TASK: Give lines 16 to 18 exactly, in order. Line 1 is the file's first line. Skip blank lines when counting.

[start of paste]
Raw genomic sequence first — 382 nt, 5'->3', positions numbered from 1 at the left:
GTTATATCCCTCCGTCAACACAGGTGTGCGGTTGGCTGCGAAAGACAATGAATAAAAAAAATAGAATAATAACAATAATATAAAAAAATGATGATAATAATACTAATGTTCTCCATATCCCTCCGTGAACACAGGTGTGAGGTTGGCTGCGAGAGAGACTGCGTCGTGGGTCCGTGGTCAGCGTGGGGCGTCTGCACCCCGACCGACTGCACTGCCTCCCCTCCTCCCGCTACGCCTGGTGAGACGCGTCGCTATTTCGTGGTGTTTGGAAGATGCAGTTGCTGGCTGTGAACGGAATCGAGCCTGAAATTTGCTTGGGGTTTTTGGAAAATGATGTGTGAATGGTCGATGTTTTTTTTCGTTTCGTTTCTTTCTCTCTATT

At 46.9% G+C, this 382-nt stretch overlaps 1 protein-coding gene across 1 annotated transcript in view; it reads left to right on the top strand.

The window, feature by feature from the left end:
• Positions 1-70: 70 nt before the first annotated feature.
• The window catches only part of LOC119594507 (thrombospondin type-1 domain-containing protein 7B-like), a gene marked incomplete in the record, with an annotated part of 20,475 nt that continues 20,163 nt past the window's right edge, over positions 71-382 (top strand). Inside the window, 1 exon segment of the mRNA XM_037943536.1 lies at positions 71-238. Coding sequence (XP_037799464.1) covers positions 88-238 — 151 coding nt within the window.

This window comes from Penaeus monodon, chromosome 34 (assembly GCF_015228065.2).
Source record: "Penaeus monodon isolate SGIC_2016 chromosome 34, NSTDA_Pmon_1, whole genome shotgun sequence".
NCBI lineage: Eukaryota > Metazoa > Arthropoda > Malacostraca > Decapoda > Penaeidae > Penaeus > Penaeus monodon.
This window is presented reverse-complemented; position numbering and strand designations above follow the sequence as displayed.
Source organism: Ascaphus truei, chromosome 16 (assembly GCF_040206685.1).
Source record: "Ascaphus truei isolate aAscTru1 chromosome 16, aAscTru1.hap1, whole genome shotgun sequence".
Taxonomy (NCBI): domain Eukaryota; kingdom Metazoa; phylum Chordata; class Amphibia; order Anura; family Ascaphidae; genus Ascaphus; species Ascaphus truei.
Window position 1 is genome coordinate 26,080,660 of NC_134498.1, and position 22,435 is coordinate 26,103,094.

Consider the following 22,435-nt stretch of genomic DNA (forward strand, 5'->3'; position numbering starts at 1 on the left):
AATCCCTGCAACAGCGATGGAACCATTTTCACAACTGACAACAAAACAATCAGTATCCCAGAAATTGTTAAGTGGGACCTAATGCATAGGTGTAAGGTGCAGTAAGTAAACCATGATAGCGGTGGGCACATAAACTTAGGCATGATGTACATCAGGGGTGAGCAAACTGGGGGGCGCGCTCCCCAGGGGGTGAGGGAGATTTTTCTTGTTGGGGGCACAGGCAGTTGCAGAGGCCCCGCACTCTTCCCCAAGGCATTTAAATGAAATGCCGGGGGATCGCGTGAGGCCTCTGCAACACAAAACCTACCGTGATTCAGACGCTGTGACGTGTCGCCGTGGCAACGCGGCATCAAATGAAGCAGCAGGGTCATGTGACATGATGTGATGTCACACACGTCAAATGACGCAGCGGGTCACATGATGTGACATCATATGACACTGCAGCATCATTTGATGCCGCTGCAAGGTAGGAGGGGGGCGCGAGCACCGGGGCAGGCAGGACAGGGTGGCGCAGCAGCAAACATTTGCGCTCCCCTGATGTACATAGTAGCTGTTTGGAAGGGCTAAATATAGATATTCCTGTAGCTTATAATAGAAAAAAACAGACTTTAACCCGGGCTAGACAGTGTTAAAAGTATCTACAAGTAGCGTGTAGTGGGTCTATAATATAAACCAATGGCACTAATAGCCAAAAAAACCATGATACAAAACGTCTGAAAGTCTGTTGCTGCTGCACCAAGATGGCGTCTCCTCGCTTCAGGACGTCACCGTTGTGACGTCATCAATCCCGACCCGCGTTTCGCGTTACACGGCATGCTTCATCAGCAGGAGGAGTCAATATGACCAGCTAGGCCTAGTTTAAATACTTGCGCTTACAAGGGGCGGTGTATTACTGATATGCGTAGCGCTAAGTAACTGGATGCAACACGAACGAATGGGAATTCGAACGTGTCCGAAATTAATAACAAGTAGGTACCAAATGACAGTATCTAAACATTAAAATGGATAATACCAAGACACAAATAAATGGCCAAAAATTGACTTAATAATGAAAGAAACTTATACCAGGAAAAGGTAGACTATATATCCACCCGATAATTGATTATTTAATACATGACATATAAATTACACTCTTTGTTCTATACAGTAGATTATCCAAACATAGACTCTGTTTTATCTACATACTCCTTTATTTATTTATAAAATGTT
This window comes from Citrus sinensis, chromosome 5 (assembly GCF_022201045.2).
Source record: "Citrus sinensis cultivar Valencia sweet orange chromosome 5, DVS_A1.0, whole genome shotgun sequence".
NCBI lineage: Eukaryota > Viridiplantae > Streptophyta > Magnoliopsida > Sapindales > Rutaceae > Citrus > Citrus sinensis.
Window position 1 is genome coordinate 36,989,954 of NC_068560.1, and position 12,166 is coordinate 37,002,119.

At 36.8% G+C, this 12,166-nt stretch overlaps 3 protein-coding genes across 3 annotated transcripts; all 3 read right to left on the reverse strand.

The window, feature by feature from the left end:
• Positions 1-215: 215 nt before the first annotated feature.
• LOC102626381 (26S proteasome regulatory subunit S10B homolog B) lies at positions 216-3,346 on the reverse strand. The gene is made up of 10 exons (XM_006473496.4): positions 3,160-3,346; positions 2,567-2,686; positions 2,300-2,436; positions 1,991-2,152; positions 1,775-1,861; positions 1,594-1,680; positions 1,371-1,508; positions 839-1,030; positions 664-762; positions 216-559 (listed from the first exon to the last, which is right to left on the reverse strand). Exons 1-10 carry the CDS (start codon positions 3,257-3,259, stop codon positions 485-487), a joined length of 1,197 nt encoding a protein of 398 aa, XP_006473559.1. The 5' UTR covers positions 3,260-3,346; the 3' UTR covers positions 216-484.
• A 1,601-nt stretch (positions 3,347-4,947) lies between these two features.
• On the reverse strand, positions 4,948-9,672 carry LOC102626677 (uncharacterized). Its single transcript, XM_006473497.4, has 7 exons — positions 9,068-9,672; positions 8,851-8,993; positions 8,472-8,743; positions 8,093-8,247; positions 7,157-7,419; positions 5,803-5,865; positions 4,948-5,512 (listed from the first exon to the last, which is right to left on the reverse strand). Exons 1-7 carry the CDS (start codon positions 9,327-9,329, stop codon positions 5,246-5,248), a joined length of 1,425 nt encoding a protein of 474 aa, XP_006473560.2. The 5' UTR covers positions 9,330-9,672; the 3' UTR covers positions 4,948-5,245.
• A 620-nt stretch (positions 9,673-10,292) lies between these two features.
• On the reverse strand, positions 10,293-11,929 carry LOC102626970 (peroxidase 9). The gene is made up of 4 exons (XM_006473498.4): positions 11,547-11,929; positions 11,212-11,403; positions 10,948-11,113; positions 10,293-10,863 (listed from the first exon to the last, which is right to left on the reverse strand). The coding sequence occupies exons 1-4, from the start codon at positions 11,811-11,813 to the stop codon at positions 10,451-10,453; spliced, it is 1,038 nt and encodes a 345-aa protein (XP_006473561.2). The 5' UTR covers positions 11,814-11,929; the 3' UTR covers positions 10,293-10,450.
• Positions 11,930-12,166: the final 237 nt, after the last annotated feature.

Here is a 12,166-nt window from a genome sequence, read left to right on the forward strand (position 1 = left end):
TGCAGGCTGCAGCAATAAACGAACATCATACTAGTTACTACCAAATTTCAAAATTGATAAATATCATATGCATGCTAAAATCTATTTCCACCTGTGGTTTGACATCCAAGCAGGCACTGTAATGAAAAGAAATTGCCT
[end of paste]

AATCCCTGCAACAGCGATGGAACCATTTTCACAACTGACAACAAAACAATCAGTATCCCAGAAATTGTTAAGTGGGACCTAATGCATAGGTGTAAGGTGCAGTAAGTAAACCATGATAGCGGTGGGCACATAAACTTAGGCATGATGTACATCAGGGGTGAGCAAACTGGGGGGCGCGCTCCCCAGGGGGTGAGGGAGATTTTTCTTGTTGGGGGCACAGGCAGTTGCAGAGGCCCCGCACTCTTCCCCAAGGCATTTAAATGAAATGCCGGGGGATCGCGTGAGGCCTCTGCAACACAAAACCTACCGTGATTCAGACGCTGTGACGTGTCGCCGTGGCAACGCGGCATCAAATGAAGCAGCAGGGTCATGTGACATGATGTGATGTCACACACGTCAAATGACGCAGCGGGTCACATGATGTGACATCATATGACACTGCAGCATCATTTGATGCCGCTGCAAGGTAGGAGGGGGGCGCGAGCACCGGGGCAGGCAGGACAGGGTGGCGCAGCAGCAAACATTTGCGCTCCCCTGATGTACATAGTAGCTGTTTGGAAGGGCTAAATATAGATATTCCTGTAGCTTATAATAGAAAAAAACAGACTTTAACCCGGGCTAGACAGTGTTAAAAGTATCTACAAGTAGCGTGTAGTGGGTCTATAATATAAACCAATGGCACTAATAGCCAAAAAAACCATGATACAAAACGTCTGAAAGTCTGTTGCTGCTGCACCAAGATGGCGTCTCCTCGCTTCAGGACGTCACCGTTGTGACGTCATCAATCCCGACCCGCGTTTCGCGTTACACGGCATGCTTCATCAGCAGGAGGAGTCAATATGACCAGCTAGGCCTAGTTTAAATACTTGCGCTTACAAGGGGCGGTGTATTACTGATATGCGTAGCGCTAAGTAACTGGATGCAACACGAACGAATGGGAATTCGAACGTGTCCGAAATTAATAACAAGTAGGTACCAAATGACAGTATCTAAACATTAAAATGGATAATACCAAGACACAAATAAATGGCCAAAAATTGACTTAATAATGAAAGAAACTTATACCAGGAAAAGGTAGACTATATATCCACCCGATAATTGATTATTTAATACATGACATATAAATTACACTCTTTGTTCTATACAGTAGATTATCCAAACATAGACTCTGTTTTATCTACATACTCCTTTATTTATTTATAAAATGTT
This window comes from Citrus sinensis, chromosome 5 (assembly GCF_022201045.2).
Source record: "Citrus sinensis cultivar Valencia sweet orange chromosome 5, DVS_A1.0, whole genome shotgun sequence".